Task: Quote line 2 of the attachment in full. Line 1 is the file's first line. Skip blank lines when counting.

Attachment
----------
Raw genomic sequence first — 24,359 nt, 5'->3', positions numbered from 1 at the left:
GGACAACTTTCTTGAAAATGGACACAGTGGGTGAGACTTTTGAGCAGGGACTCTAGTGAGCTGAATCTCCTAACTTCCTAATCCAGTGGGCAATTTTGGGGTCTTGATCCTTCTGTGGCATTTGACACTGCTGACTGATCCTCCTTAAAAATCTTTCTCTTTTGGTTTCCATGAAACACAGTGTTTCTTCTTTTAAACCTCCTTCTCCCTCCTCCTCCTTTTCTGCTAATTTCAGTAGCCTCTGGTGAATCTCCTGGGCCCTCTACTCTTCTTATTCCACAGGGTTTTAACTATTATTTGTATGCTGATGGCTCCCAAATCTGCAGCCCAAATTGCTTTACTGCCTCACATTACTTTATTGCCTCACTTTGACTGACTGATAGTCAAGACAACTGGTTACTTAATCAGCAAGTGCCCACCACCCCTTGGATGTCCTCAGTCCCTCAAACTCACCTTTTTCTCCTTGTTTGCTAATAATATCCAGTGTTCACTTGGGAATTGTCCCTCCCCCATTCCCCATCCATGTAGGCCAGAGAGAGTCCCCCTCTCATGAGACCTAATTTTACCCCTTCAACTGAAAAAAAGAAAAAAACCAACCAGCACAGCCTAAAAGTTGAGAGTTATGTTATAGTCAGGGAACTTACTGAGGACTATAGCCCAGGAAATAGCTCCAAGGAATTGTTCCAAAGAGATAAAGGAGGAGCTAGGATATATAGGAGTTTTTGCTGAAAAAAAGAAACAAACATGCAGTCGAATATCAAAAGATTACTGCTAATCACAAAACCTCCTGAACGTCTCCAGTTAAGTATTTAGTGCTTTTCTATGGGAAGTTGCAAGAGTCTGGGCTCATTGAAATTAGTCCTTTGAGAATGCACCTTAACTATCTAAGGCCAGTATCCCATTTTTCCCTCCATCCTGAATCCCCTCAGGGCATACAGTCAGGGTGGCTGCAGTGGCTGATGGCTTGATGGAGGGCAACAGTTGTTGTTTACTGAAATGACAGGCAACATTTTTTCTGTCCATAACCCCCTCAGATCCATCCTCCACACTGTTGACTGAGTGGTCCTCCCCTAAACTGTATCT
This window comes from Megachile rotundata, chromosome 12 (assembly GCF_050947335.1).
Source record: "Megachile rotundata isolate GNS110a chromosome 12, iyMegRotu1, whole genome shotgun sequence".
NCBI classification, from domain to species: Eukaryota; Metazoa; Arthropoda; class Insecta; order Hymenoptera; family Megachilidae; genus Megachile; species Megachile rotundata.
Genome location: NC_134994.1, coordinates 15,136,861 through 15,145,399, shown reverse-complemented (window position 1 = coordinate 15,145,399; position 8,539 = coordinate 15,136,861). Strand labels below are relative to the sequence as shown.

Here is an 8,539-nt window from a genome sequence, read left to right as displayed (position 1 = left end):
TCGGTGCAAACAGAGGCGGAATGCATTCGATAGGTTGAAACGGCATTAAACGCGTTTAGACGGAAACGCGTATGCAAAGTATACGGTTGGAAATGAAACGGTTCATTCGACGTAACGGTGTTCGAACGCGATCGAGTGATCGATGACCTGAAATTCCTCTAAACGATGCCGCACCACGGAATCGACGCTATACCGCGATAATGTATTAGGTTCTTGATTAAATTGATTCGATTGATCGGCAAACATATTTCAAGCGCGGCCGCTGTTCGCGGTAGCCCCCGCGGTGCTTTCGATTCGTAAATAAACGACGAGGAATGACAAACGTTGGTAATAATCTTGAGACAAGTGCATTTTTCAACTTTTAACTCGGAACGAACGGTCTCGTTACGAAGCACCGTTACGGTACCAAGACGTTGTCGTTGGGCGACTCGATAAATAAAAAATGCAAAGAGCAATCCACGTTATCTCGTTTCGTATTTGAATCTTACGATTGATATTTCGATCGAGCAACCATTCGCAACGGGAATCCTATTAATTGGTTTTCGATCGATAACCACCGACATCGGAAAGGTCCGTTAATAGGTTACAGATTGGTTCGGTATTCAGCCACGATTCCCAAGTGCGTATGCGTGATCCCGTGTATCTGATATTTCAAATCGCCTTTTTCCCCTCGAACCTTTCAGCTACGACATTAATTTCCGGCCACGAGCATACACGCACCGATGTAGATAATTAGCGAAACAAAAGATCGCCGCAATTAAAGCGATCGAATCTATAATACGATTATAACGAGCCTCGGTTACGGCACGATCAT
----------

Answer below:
GGACAACTTTCTTGAAAATGGACACAGTGGGTGAGACTTTTGAGCAGGGACTCTAGTGAGCTGAATCTCCTAACTTCCTAATCCAGTGGGCAATTTTGGGGTCTTGATCCTTCTGTGGCATTTGACACTGCTGACTGATCCTCCTTAAAAATCTTTCTCTTTTGGTTTCCATGAAACACAGTGTTTCTTCTTTTAAACCTCCTTCTCCCTCCTCCTCCTTTTCTGCTAATTTCAGTAGCCTCTGGTGAATCTCCTGGGCCCTCTACTCTTCTTATTCCACAGGGTTTTAACTATTATTTGTATGCTGATGGCTCCCAAATCTGCAGCCCAAATTGCTTTACTGCCTCACATTACTTTATTGCCTCACTTTGACTGACTGATAGTCAAGACAACTGGTTACTTAATCAGCAAGTGCCCACCACCCCTTGGATGTCCTCAGTCCCTCAAACTCACCTTTTTCTCCTTGTTTGCTAATAATATCCAGTGTTCACTTGGGAATTGTCCCTCCCCCATTCCCCATCCATGTAGGCCAGAGAGAGTCCCCCTCTCATGAGACCTAATTTTACCCCTTCAACTGAAAAAAAGAAAAAAACCAACCAGCACAGCCTAAAAGTTGAGAGTTATGTTATAGTCAGGGAACTTACTGAGGACTATAGCCCAGGAAATAGCTCCAAGGAATTGTTCCAAAGAGATAAAGGAGGAGCTAGGATATATAGGAGTTTTTGCTGAAAAAAAGAAACAAACATGCAGTCGAATATCAAAAGATTACTGCTAATCACAAAACCTCCTGAACGTCTCCAGTTAAGTATTTAGTGCTTTTCTATGGGAAGTTGCAAGAGTCTGGGCTCATTGAAATTAGTCCTTTGAGAATGCACCTTAACTATCTAAGGCCAGTATCCCATTTTTCCCTCCATCCTGAATCCCCTCAGGGCATACAGTCAGGGTGGCTGCAGTGGCTGATGGCTTGATGGAGGGCAACAGTTGTTGTTTACTGAAATGACAGGCAACATTTTTTCTGTCCATAACCCCCTCAGATCCATCCTCCACACTGTTGACTGAGTGGTCCTCCCCTAAACTGTATCT